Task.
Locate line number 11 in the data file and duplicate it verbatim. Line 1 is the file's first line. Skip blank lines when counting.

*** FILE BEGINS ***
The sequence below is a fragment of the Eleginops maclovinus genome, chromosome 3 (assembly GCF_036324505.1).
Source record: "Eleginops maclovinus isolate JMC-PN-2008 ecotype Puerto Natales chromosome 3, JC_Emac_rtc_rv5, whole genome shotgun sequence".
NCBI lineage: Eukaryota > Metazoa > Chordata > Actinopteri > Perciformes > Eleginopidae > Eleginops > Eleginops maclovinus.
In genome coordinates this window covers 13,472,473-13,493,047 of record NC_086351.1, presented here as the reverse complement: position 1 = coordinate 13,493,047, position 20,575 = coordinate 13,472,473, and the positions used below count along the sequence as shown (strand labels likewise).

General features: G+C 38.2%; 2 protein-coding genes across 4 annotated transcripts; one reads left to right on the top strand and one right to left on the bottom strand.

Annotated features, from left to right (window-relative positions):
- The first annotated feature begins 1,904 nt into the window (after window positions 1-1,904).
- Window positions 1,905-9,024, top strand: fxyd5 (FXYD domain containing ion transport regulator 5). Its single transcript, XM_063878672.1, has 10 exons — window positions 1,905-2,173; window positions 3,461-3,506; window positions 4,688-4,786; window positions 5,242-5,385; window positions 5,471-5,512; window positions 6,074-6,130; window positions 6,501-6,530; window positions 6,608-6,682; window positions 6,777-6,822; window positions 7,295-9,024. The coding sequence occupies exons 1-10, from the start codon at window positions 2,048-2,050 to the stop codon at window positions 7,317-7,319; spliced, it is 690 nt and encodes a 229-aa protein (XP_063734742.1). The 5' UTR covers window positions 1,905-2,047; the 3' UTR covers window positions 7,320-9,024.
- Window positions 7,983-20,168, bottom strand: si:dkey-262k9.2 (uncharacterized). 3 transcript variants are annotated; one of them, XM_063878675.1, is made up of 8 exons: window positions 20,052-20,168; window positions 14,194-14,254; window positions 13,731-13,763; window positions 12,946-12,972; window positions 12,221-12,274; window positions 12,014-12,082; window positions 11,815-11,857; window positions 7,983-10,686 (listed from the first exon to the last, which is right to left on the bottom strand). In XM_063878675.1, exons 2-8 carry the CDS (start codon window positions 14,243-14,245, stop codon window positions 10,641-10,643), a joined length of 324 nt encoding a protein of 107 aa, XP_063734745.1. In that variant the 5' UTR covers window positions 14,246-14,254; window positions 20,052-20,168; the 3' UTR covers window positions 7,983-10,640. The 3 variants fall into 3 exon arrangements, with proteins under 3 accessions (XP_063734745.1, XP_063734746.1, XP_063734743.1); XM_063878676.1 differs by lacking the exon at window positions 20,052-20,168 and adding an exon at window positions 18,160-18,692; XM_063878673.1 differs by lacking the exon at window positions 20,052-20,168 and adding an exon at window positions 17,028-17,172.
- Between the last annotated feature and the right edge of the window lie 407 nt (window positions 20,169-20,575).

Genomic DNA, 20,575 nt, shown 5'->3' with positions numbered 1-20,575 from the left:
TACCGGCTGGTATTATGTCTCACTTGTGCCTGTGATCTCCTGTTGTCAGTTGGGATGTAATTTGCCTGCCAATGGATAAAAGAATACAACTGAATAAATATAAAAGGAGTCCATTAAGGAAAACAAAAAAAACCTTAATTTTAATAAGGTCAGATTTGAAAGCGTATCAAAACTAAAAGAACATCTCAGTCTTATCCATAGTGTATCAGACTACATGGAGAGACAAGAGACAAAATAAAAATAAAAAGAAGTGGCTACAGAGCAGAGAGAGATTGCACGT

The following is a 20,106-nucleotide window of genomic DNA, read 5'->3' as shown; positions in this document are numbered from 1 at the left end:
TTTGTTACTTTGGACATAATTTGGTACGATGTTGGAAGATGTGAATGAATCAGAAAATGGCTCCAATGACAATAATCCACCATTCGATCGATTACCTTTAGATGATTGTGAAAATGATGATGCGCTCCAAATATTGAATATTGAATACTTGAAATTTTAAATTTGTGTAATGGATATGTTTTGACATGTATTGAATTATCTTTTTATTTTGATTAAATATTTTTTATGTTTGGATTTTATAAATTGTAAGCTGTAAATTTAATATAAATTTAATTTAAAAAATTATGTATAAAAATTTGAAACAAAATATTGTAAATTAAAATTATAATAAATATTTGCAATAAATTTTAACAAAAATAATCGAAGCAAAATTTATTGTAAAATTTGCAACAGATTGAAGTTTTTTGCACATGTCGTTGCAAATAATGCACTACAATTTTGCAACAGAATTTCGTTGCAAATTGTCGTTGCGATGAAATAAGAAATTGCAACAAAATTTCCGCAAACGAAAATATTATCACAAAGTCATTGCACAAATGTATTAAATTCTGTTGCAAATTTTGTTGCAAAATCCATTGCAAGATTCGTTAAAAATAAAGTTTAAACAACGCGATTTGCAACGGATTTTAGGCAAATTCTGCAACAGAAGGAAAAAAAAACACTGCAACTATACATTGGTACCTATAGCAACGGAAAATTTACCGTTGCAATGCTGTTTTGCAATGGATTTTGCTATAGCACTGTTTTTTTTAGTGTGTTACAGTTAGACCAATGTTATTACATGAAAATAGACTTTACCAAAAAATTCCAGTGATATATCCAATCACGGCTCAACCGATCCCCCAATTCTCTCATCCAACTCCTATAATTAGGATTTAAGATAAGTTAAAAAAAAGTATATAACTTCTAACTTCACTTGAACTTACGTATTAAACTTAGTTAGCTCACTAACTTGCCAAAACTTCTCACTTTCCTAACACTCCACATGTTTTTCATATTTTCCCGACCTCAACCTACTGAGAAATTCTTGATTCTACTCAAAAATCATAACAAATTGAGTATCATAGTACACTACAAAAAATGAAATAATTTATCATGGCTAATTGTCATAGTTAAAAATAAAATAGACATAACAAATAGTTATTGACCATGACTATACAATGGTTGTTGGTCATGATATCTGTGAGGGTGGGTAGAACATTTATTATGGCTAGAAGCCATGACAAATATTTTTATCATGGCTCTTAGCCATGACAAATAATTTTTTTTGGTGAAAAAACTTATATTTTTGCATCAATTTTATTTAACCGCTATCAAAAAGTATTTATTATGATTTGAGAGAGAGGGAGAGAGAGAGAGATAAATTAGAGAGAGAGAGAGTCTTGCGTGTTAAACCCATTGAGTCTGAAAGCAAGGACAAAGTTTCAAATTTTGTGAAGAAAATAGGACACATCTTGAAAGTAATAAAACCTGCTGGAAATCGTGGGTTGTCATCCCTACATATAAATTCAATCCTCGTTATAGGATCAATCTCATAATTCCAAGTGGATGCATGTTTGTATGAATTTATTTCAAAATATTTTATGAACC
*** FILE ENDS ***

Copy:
Genomic DNA, 20,575 nt, shown 5'->3' with positions numbered 1-20,575 from the left: